The Yellow Wallpaper

In the short story, “The Yellow Wallpaper” by Charlotte Perkins Gilman, a woman is held captive by an oppressive husband and a society that just does not understand her “illness”. In a story that seems to be self-inspired, Gilman’s main character is fighting the clingy, overprotective husband and his pushy treatments. Gilman’s character is also battling against a closed-minded society that just does not understand her nervous condition. Ultimately, this story is one of the freedom of women from the traditional role of submissive wife in the eyes of society.

The woman in the story submits to her husband’s wishes and it only drives her mad. Only after standing up to her husband is the woman liberated.First of all, the main character sees a woman trapped in the wallpaper of the room the narrator and her husband are staying in. The narrator observes, “The front pattern does move – and no wonder! The woman behind it shakes it!”  This woman, behind the wallpaper, is symbolic of the narrator’s own life. The woman behind the wallpaper is trapped behind that paper, just as the narrator is trapped in her own life. The narrator is being nearly suffocated by her overbearing husband and his treatments for her nervous condition. The narrator says that, “So I take phosphates… and am absolutely forbidden to ‘work’ until I am well again”. This shows the repercussions of a woman who is put into the care of a man.

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Through this observation, the society that this story is set in seems to be refusing to accept the narrator’s condition. She is struggling to find her place in both her relationship with her husband and the society that has misinterpreted and is unwilling to accept her illness.Secondly, the narrator says that John’s sister thinks that, “it is the writing which made me sick! But I can write when she is out, and see her a long way off from these windows”. This represents the way that the narrator is living her life. She is merely an observer in her own life.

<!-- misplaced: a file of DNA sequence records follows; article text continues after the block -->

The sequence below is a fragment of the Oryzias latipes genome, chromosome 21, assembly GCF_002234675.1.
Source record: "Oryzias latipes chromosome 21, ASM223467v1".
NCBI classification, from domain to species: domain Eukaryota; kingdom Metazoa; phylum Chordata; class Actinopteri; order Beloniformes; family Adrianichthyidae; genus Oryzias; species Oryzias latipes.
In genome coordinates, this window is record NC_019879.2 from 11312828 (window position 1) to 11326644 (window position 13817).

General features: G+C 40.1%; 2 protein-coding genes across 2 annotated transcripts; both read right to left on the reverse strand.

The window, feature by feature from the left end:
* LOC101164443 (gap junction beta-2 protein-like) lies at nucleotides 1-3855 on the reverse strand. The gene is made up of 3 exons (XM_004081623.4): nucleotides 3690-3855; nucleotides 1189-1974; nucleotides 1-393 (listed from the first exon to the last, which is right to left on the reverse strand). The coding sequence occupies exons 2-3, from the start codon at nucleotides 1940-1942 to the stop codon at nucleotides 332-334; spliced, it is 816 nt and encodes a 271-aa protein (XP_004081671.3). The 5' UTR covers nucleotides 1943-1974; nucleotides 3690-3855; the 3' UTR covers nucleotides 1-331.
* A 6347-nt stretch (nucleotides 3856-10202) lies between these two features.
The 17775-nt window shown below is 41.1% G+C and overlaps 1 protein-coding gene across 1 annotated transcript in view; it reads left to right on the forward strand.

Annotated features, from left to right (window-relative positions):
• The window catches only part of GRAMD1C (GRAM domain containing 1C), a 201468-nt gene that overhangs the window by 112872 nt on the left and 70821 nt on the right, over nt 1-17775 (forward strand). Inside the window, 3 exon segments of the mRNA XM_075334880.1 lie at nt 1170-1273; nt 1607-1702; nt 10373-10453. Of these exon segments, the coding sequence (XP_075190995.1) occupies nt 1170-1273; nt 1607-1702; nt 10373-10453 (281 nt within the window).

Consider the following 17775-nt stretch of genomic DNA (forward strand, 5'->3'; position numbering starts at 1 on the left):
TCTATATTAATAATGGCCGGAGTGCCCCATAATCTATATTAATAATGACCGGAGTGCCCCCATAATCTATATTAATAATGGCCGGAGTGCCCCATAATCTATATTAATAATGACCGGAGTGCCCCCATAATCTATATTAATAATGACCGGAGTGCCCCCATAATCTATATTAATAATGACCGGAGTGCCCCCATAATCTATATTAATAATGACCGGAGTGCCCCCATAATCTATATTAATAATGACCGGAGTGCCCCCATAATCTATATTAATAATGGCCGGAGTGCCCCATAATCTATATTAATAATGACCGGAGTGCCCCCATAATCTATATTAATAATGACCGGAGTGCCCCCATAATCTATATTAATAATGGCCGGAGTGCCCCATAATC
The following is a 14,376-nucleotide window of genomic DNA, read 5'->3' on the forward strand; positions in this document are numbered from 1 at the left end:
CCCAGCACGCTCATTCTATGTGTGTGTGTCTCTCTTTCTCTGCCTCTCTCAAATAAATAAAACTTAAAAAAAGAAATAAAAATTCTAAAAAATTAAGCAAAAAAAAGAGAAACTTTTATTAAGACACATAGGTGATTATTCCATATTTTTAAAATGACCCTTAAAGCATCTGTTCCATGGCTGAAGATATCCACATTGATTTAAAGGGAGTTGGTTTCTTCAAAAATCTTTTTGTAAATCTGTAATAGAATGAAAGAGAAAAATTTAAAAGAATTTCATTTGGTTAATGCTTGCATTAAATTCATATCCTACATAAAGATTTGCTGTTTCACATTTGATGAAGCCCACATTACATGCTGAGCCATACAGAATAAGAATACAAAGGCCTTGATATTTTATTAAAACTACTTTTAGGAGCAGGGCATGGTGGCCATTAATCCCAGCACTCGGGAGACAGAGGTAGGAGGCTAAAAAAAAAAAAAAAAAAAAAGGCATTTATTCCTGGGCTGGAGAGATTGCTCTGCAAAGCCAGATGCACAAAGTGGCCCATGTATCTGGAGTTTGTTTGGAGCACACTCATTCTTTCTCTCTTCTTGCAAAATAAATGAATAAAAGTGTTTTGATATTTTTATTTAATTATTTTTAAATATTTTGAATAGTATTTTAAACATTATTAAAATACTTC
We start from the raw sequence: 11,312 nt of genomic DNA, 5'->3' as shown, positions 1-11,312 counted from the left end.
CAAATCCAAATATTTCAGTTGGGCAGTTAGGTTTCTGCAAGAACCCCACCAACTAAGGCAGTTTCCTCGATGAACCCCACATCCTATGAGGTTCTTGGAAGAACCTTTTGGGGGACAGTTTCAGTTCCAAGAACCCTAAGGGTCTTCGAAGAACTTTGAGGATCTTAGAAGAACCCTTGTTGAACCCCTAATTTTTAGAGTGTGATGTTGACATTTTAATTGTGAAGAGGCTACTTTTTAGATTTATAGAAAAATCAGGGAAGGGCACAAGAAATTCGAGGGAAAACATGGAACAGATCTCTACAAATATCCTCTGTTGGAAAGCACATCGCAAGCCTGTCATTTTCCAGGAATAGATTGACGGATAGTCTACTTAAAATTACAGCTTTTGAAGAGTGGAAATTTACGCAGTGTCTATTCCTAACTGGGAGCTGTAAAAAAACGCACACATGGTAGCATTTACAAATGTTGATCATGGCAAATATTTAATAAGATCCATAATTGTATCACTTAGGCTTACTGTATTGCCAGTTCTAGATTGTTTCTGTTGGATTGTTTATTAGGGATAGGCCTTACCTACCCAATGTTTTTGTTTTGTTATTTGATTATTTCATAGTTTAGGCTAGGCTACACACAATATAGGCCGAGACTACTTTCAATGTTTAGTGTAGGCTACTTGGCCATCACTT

Her husband and his sister do everything for her, and hardly let the narrator do anything for herself. The narrator is told what is best for her, and never able to decide for herself what she needs or wants. Her husband and his sister take care of the narrator, but in their attempts to do so, are only suffocating the narrator.Lastly, at the end of the story, the narrator locks herself in her room and throws the key out of the window so that she may free the woman behind the wallpaper.

When John comes into the room, the narrator tells her husband, “I’ve got out at last, in spite of you and Jane. And I’ve pulled off most of the paper so you can’t put me back!” This scene shows that the narrator has finally freed herself from her husband’s suffocating and often annoying fussing over her nervous condition. The narrator also makes it evident that she will not go back to being smothered and oppressed.In Charlotte Perkins Gilman’s short story, “The Yellow Wallpaper” tells the tale of a woman who is being nearly suffocated by her husband’s demands for her. The narrator of the story is struggling to free herself from the oppression of both her husband and her society. Every move that the narrator makes is monitored by her husband and sister-in-law which only drives the woman further into madness. The narrator is also trying to find her place in her relationship with her husband and her place in society.

Living in a society in which she must be locked away until she is “better”, the woman finally refuses to submit to all of her husband’s demands and takes a stand for herself. Only by freeing the woman behind the wallpaper is the narrator finally set free herself.



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